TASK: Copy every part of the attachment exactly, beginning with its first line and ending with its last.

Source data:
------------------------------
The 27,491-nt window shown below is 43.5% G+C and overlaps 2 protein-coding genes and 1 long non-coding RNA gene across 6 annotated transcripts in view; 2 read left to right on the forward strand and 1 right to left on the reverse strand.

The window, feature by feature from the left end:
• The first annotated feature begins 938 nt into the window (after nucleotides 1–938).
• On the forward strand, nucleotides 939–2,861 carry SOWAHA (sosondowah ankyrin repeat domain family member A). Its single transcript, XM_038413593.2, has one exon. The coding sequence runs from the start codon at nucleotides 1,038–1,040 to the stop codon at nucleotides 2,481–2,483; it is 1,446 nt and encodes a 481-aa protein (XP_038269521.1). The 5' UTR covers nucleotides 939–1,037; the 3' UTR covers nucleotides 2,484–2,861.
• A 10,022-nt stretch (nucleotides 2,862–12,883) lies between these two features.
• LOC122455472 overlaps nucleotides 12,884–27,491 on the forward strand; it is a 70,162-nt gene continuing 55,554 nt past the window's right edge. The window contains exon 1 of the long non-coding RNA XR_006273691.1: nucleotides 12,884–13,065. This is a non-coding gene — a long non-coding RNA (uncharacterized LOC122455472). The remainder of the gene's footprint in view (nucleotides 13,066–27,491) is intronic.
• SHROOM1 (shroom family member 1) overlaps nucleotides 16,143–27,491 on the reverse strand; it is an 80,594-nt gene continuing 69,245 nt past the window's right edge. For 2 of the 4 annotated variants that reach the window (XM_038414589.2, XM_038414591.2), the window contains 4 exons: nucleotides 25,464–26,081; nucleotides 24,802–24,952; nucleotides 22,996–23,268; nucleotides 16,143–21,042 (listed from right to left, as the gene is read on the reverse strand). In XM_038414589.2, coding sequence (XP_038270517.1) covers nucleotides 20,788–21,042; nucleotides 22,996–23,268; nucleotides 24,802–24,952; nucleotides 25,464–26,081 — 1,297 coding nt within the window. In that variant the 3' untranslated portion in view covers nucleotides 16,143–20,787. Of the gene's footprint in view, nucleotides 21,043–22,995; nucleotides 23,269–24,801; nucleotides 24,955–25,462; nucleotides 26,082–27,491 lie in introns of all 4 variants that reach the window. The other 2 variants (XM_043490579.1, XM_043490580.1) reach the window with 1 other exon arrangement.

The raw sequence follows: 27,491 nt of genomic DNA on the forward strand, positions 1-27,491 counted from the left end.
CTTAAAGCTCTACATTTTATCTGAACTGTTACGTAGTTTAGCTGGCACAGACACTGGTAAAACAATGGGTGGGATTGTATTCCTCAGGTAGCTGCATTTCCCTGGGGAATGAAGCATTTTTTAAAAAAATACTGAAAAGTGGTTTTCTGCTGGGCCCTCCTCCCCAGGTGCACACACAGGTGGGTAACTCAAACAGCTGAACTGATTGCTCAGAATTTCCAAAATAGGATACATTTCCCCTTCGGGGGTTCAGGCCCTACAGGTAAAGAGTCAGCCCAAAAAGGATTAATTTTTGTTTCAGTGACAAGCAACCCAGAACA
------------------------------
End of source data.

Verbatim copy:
The 27,491-nt window shown below is 43.5% G+C and overlaps 2 protein-coding genes and 1 long non-coding RNA gene across 6 annotated transcripts in view; 2 read left to right on the forward strand and 1 right to left on the reverse strand.

The window, feature by feature from the left end:
• The first annotated feature begins 938 nt into the window (after nucleotides 1–938).
• On the forward strand, nucleotides 939–2,861 carry SOWAHA (sosondowah ankyrin repeat domain family member A). Its single transcript, XM_038413593.2, has one exon. The coding sequence runs from the start codon at nucleotides 1,038–1,040 to the stop codon at nucleotides 2,481–2,483; it is 1,446 nt and encodes a 481-aa protein (XP_038269521.1). The 5' UTR covers nucleotides 939–1,037; the 3' UTR covers nucleotides 2,484–2,861.
• A 10,022-nt stretch (nucleotides 2,862–12,883) lies between these two features.
• LOC122455472 overlaps nucleotides 12,884–27,491 on the forward strand; it is a 70,162-nt gene continuing 55,554 nt past the window's right edge. The window contains exon 1 of the long non-coding RNA XR_006273691.1: nucleotides 12,884–13,065. This is a non-coding gene — a long non-coding RNA (uncharacterized LOC122455472). The remainder of the gene's footprint in view (nucleotides 13,066–27,491) is intronic.
• SHROOM1 (shroom family member 1) overlaps nucleotides 16,143–27,491 on the reverse strand; it is an 80,594-nt gene continuing 69,245 nt past the window's right edge. For 2 of the 4 annotated variants that reach the window (XM_038414589.2, XM_038414591.2), the window contains 4 exons: nucleotides 25,464–26,081; nucleotides 24,802–24,952; nucleotides 22,996–23,268; nucleotides 16,143–21,042 (listed from right to left, as the gene is read on the reverse strand). In XM_038414589.2, coding sequence (XP_038270517.1) covers nucleotides 20,788–21,042; nucleotides 22,996–23,268; nucleotides 24,802–24,952; nucleotides 25,464–26,081 — 1,297 coding nt within the window. In that variant the 3' untranslated portion in view covers nucleotides 16,143–20,787. Of the gene's footprint in view, nucleotides 21,043–22,995; nucleotides 23,269–24,801; nucleotides 24,955–25,462; nucleotides 26,082–27,491 lie in introns of all 4 variants that reach the window. The other 2 variants (XM_043490579.1, XM_043490580.1) reach the window with 1 other exon arrangement.

The raw sequence follows: 27,491 nt of genomic DNA on the forward strand, positions 1-27,491 counted from the left end.
CTTAAAGCTCTACATTTTATCTGAACTGTTACGTAGTTTAGCTGGCACAGACACTGGTAAAACAATGGGTGGGATTGTATTCCTCAGGTAGCTGCATTTCCCTGGGGAATGAAGCATTTTTTAAAAAAATACTGAAAAGTGGTTTTCTGCTGGGCCCTCCTCCCCAGGTGCACACACAGGTGGGTAACTCAAACAGCTGAACTGATTGCTCAGAATTTCCAAAATAGGATACATTTCCCCTTCGGGGGTTCAGGCCCTACAGGTAAAGAGTCAGCCCAAAAAGGATTAATTTTTGTTTCAGTGACAAGCAACCCAGAACA